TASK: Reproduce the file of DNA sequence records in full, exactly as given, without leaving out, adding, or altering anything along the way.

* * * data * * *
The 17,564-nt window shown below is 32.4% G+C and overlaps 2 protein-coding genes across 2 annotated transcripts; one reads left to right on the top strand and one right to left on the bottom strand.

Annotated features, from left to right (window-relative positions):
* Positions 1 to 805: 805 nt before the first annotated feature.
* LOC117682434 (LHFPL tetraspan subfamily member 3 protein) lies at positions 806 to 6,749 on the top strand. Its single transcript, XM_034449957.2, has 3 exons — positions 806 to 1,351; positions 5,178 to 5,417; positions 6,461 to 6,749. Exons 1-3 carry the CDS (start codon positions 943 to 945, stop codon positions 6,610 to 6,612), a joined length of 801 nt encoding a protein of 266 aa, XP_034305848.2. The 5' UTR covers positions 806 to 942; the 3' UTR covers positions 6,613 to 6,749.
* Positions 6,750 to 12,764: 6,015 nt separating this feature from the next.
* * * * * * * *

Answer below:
The 17,564-nt window shown below is 32.4% G+C and overlaps 2 protein-coding genes across 2 annotated transcripts; one reads left to right on the top strand and one right to left on the bottom strand.

Annotated features, from left to right (window-relative positions):
* Positions 1 to 805: 805 nt before the first annotated feature.
* LOC117682434 (LHFPL tetraspan subfamily member 3 protein) lies at positions 806 to 6,749 on the top strand. Its single transcript, XM_034449957.2, has 3 exons — positions 806 to 1,351; positions 5,178 to 5,417; positions 6,461 to 6,749. Exons 1-3 carry the CDS (start codon positions 943 to 945, stop codon positions 6,610 to 6,612), a joined length of 801 nt encoding a protein of 266 aa, XP_034305848.2. The 5' UTR covers positions 806 to 942; the 3' UTR covers positions 6,613 to 6,749.
* Positions 6,750 to 12,764: 6,015 nt separating this feature from the next.